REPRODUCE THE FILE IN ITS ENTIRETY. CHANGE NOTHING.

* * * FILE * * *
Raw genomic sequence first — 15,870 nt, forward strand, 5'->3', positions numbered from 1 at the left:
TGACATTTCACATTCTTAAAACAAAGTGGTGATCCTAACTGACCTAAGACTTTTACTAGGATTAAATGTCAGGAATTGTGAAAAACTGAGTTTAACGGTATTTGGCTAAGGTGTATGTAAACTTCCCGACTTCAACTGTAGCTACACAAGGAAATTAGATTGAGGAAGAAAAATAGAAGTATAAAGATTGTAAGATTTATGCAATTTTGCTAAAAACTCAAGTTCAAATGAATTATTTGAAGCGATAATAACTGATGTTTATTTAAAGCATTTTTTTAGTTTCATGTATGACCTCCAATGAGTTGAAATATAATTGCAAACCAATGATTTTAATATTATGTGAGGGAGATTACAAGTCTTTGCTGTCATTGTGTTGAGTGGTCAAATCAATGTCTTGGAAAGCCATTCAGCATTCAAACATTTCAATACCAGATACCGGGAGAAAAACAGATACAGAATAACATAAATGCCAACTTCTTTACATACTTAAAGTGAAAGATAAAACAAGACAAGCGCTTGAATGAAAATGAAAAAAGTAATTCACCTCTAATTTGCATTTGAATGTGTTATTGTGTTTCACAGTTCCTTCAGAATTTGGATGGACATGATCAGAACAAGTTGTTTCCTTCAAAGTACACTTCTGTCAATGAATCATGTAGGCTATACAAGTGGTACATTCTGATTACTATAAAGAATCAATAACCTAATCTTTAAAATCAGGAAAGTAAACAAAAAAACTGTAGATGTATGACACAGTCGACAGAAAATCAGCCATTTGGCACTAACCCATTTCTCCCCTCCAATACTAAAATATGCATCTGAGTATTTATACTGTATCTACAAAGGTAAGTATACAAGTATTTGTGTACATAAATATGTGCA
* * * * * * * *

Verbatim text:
Raw genomic sequence first — 15,870 nt, forward strand, 5'->3', positions numbered from 1 at the left:
TGACATTTCACATTCTTAAAACAAAGTGGTGATCCTAACTGACCTAAGACTTTTACTAGGATTAAATGTCAGGAATTGTGAAAAACTGAGTTTAACGGTATTTGGCTAAGGTGTATGTAAACTTCCCGACTTCAACTGTAGCTACACAAGGAAATTAGATTGAGGAAGAAAAATAGAAGTATAAAGATTGTAAGATTTATGCAATTTTGCTAAAAACTCAAGTTCAAATGAATTATTTGAAGCGATAATAACTGATGTTTATTTAAAGCATTTTTTTAGTTTCATGTATGACCTCCAATGAGTTGAAATATAATTGCAAACCAATGATTTTAATATTATGTGAGGGAGATTACAAGTCTTTGCTGTCATTGTGTTGAGTGGTCAAATCAATGTCTTGGAAAGCCATTCAGCATTCAAACATTTCAATACCAGATACCGGGAGAAAAACAGATACAGAATAACATAAATGCCAACTTCTTTACATACTTAAAGTGAAAGATAAAACAAGACAAGCGCTTGAATGAAAATGAAAAAAGTAATTCACCTCTAATTTGCATTTGAATGTGTTATTGTGTTTCACAGTTCCTTCAGAATTTGGATGGACATGATCAGAACAAGTTGTTTCCTTCAAAGTACACTTCTGTCAATGAATCATGTAGGCTATACAAGTGGTACATTCTGATTACTATAAAGAATCAATAACCTAATCTTTAAAATCAGGAAAGTAAACAAAAAAACTGTAGATGTATGACACAGTCGACAGAAAATCAGCCATTTGGCACTAACCCATTTCTCCCCTCCAATACTAAAATATGCATCTGAGTATTTATACTGTATCTACAAAGGTAAGTATACAAGTATTTGTGTACATAAATATGTGCA